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Toronto Raptors

What's going on with the Raptors? Five stats that explain Toronto's slow start

When it rains, it pours.

In losing to the Boston Celtics on Monday, the Toronto Raptors fell to 1-5, giving them the second-worst record in the Eastern Conference through two weeks of the season. Their lone win came against the New York Knicks on New Year's Eve. The Raptors have lost two games against the New Orleans Pelicans and one each to the San Antonio Spurs, Philadelphia 76ers and Celtics despite having a double digit lead in each game.

So ... what's going on with the Raptors?

The season is still young, but here are five stats that shine a light on some of the issues that are plaguing Toronto.

107.0: Toronto's defensive rating

Last season, the Raptors were above average offensively and elite defensively.

So far this season, the Raptors have been above average defensively and abysmal offensively.

According to NBA.com, the Raptors are giving up 107.0 points per 100 possessions through six games, ranking them 13th in the league in defensive efficiency. They're averaging only 103.1 points per 100 possessions on the other end of the court, ranking them 28th in offensive efficiency ahead of only the Cleveland Cavaliers (102.1) and Oklahoma City Thunder (99.2).

While the Raptors underwent some changes in the offseason, replacing Marc Gasol and Serge Ibaka with Aron Baynes and Alex Len, they still have Kyle Lowry, Fred VanVleet, Pascal Siakam and OG Anunoby, each of whom were All-Defensive Team candidates last season.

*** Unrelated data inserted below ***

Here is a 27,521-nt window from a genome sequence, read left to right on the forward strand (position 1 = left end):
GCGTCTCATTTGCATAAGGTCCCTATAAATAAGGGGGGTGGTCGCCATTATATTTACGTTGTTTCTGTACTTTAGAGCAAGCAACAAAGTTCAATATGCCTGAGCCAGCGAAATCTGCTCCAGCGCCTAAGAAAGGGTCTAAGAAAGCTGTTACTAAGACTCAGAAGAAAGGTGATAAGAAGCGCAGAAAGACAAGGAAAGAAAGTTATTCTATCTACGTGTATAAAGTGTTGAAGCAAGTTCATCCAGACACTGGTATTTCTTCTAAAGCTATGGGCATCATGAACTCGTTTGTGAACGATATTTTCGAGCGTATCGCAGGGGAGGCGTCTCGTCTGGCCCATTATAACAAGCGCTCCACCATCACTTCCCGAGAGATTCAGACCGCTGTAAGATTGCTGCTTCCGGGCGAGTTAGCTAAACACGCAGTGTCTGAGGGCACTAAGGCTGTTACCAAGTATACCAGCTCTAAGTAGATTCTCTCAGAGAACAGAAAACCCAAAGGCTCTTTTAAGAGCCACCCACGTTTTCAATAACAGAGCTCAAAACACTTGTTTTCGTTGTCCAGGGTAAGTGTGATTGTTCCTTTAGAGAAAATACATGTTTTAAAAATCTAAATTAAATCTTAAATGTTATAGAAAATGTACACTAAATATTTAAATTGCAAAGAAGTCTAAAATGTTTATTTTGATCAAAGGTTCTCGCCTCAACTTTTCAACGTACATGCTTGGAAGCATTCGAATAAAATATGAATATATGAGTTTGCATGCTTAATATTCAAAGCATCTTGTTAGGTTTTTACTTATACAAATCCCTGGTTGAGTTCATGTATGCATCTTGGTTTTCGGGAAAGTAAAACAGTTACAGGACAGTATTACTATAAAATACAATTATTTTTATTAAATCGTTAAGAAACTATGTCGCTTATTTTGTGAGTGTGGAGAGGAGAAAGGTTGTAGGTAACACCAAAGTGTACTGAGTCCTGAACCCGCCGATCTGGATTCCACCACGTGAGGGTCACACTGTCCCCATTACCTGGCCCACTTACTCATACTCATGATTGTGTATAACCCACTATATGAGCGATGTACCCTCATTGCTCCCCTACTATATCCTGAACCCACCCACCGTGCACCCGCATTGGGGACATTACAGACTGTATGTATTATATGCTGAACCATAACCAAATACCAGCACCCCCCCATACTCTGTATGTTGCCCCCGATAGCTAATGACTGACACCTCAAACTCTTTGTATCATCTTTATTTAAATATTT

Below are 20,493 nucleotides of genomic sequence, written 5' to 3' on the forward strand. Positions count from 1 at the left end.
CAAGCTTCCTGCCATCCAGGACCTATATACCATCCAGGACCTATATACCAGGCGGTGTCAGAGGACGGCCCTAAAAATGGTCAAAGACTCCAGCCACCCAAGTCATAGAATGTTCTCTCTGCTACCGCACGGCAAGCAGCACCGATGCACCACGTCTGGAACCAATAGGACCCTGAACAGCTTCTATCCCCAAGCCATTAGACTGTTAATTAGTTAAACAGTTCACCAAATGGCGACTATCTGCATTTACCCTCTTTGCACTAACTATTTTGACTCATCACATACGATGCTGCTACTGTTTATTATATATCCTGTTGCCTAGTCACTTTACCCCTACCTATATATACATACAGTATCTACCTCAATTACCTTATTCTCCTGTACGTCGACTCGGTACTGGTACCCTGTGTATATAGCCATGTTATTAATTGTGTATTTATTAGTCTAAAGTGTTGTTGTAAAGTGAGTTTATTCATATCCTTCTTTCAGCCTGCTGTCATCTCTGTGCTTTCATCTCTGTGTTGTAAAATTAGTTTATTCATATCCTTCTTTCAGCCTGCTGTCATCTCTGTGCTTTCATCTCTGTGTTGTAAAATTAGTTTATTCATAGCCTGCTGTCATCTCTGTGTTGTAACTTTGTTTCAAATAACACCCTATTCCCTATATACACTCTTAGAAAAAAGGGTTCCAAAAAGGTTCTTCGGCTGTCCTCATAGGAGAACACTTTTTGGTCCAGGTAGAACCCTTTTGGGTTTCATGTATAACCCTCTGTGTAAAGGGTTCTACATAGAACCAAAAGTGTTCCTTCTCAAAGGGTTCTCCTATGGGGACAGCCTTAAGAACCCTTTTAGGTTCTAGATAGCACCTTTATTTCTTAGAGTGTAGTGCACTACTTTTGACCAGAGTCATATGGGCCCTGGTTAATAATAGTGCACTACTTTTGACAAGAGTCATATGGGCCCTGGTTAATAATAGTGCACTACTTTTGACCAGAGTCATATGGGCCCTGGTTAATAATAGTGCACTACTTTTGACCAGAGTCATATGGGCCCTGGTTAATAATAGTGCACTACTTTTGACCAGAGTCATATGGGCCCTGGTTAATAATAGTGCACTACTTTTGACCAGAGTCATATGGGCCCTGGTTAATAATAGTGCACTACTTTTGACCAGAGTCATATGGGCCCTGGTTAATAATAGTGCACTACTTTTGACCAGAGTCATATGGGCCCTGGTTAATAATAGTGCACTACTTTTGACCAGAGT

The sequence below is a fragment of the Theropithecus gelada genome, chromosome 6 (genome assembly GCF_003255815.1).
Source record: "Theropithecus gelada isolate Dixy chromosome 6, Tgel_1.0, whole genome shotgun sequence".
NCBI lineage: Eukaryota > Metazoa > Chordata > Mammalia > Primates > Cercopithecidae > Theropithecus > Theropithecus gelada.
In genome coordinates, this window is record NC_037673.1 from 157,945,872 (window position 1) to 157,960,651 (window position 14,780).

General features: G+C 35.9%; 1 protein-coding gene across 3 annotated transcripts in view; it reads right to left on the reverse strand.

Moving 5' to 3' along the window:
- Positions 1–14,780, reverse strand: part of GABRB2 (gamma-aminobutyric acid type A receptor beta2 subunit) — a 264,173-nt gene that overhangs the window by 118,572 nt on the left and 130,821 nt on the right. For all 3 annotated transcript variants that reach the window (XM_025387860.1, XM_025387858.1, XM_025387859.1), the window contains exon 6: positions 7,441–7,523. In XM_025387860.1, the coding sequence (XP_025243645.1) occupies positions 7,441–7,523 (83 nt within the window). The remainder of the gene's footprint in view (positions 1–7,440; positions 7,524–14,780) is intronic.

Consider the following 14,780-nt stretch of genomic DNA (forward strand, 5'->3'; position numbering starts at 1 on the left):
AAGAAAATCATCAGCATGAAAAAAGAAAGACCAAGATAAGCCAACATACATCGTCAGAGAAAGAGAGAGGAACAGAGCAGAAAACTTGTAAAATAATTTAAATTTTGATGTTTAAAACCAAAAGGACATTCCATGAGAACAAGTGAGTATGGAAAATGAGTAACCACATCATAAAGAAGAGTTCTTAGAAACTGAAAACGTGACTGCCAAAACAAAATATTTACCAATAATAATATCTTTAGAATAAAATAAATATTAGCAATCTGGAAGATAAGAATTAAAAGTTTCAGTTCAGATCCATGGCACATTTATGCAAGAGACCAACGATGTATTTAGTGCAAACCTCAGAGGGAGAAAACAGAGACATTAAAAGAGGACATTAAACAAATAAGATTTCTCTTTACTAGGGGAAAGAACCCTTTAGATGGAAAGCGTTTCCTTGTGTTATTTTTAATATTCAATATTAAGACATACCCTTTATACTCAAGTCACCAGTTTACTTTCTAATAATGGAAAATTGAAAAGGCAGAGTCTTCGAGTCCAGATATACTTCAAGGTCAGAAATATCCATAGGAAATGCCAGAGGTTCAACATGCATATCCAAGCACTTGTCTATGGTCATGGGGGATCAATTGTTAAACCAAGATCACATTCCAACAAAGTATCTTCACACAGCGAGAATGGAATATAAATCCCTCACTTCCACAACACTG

After watching the Raptors stifle teams last season with crisp rotations, it's weird to see possessions like this, where a clear lapse in communication leads to a breakdown:

This from their loss to the Spurs was even worse:

Before the start of the season, Lowry said that he wanted the Raptors to become a "real-life defensive monster." They still have the personnel to be an elite defensive team - it's promising that they ranked fifth in defensive efficiency prior to Monday's loss - but they clearly have some work to do.

0.97: How many points per possession Toronto's averaging in transition

That's ... not good.

For perspective, the Raptors led the league in transition scoring last season while scoring at a rate of 1.15 points per possession, ranking them in the 93rd percentile in efficiency. The Raptors are still among the league's leading scorers in transition, but they've been the least efficient team in the league in the open court, ranking dead last with an average of 0.97 points per possession.

We're working with small sample sizes here, but the Raptors proved to be the best transition team in the league last season. Their issue was when the game slowed down, as they were middle of the pack in halfcourt scoring efficiency.

Given their limitations in the halfcourt, the Raptors can't afford to struggle as much as they have in transition to start this season.

31.5%: The offensive rebounding rate of Toronto's opponent

In other words, teams are grabbing almost a third of their misses against the Raptors, which is - you guessed it - one of the highest rates in the league.

The Raptors have done a decent job on the defensive glass with Baynes at centre, but they've been a disaster on both ends of the court with the Australian in the lineup, with opponents outscoring them by an average of 13.2 points per 100 possessions. (Again, small sample alert, but something worth monitoring). The Raptors have a positive net rating with Chris Boucher on the court, but their defensive rebounding rate falls off a cliff, down from 75.2 percent with Baynes to 62.3 percent with Boucher.